This paper aims to contribute to the discussion of the advisability of adopting drug courts. In particular, it analyses the true scope of the model, recognising its limitations and obstacles to its implementation.
This IDPC response provides an overview of the data and topics presented in the Report and where appropriate, within the broader context of the current state of the UN drug control framework, offer a critical analysis of both.
This briefing highlights the effects of drug policy on women as producers, suppliers and consumers of drugs in order to inform and guide policy makers on practices that should be avoided, as well as highlight those policies which effectively incorporate and address women’s needs.
This briefing paper aims to shift the focus of the debate on policing and HIV-related outcomes and explore more positive relationships and the related benefits to be derived by police engaging with people who inject drugs.
After analysing the regional debate and national-level reforms, this report concludes with policy recommendations that should be undertaken to maintain the momentum and advance drug policy reforms in the region.
These scenarios are stories about what 'could' happen in the future in and around the hemispheric drug system, based on current trends, and including relevant political, economic, social, cultural and international dynamics.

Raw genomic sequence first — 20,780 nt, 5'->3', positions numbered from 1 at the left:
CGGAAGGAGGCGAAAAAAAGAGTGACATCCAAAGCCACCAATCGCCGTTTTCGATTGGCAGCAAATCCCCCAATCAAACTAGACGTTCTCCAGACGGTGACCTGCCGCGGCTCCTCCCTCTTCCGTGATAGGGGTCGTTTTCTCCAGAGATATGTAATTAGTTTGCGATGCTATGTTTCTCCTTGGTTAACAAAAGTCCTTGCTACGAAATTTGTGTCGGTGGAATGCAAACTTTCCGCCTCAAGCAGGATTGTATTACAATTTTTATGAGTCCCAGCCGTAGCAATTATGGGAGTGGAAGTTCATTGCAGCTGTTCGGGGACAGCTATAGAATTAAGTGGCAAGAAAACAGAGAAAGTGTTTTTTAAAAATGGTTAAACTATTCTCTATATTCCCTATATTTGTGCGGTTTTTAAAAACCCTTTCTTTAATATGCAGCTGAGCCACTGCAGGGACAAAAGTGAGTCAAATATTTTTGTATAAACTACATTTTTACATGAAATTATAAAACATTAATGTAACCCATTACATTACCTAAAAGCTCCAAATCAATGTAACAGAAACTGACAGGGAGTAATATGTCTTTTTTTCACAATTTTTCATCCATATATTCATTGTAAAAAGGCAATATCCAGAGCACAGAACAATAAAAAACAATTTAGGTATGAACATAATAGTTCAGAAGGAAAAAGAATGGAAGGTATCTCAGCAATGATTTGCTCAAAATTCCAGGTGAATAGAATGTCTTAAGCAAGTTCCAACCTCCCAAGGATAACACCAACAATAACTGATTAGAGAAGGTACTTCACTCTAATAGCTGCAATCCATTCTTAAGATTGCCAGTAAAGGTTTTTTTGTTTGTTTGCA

The purpose of this report is to help the Heads of State and Government of the Americas to establish a frame of reference to address the drugs problem in their countries and to guide future multilateral policies and actions.
The challenge for governments, civil society and citizens across the hemisphere is to use the OAS report as a tool for debating present drug policies and ultimately crafting effective and humane alternative approaches.
This annual Progress Report offers information about the main activities implemented by IDPC during 2012 and 2013 and highlights our main achievements this year in terms of national and international advocacy, communications and publication of multilingual documentation.
The INCB report reflects, once again, the Board’s ongoing habit of exceeding its mandate in its criticisms of drug policy reform movements undertaken by some countries, while continuing to ignore key issues related to harm reduction and human rights.